Science on Screen: Extinction and Otherwise
The threat of extinction is more palpable than ever. Whether it is the COVID-19 pandemic, extreme weather, or species decline, most living creatures have had some brush with disaster in their lifetimes. Featuring scripted and non-scripted films that depict extinction, survival, and life as it might be, this season of Science on Screen is organized by themes that draw attention to socioeconomic, political, and ecological structures that have contributed to our unstable times. Including Woman in the Dunes, Force Majeure, Annihilation, and a number of new films, programs are paired with writing by scientists, scholars, and filmmakers examining the ways extinction is perpetuated and yet life persists within new landscapes.
Organized by Sonia Epstein, Associate Curator of Science and Film
Part of our ongoing Science on Screen series
Program Four, Resurrection:
These recent films explore real and surreal efforts to bring back dead species. Screenings: Taxidermize Me and Holgut.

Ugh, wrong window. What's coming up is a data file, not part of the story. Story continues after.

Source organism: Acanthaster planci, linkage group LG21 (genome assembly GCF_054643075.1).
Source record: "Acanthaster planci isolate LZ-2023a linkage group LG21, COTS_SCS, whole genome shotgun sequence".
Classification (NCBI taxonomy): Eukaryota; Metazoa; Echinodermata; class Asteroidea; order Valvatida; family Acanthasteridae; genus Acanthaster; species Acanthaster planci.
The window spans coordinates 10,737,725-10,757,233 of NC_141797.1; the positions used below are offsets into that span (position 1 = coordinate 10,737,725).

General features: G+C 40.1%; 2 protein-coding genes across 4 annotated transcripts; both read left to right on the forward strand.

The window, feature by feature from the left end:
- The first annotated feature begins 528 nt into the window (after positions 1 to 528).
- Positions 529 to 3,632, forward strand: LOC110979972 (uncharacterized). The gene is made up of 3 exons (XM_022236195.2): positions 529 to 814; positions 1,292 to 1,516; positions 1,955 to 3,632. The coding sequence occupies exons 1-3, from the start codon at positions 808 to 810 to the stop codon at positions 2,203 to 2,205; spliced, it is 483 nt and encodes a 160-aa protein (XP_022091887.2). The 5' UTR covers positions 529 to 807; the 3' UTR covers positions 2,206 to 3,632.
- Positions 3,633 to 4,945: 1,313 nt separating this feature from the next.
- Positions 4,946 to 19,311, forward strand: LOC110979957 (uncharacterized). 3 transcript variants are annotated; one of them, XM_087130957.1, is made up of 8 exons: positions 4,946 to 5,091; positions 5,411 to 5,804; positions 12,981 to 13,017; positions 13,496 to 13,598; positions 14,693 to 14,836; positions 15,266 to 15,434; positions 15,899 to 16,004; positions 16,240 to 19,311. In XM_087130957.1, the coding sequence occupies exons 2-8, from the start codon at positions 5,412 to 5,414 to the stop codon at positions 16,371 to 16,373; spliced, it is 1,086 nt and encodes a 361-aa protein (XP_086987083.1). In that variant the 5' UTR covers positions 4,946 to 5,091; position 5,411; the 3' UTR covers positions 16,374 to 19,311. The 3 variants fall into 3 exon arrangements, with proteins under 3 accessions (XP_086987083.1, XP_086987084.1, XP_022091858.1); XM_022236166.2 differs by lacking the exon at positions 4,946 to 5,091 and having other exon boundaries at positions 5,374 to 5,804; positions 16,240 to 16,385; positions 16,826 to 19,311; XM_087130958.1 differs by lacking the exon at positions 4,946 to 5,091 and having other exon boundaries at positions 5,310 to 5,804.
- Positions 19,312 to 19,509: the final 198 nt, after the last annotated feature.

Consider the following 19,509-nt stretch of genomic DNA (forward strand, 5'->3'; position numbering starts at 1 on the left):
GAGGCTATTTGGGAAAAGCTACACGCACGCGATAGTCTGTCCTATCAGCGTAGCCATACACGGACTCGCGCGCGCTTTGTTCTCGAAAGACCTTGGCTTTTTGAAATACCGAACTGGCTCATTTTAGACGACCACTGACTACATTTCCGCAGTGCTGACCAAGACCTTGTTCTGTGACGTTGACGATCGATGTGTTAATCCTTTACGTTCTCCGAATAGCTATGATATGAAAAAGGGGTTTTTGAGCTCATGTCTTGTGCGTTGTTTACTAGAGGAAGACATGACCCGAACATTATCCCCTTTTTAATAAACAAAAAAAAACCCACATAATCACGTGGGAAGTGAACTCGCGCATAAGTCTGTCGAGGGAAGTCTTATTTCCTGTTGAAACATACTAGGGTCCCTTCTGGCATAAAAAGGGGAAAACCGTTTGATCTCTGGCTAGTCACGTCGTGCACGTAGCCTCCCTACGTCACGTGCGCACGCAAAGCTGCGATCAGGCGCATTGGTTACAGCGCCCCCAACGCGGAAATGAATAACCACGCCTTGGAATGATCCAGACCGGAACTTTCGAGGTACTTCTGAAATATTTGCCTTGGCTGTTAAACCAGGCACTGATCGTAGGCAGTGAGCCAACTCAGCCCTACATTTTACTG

Program Three, Collapse:
Disappearing species, which cause biodiversity loss and change local and global ecologies, have also inspired creative imaginings, as seen in this pairing of documentary and science fiction. Screenings: Birds of America, Annihilation.
Program Two, Response:
March 17 & April 17
From self-preservation to guilt, and from devastation to denial, these films examine material and spiritual responses to inclement and existential threats. Screenings: Bunker, Force Majeure, First Reformed.
Program One, Inequality:
Two celebrated black-and-white films highlight how people of different backgrounds are variably impacted by disasters. Screenings: The World, the Flesh, and the Devil, Woman in the Dunes.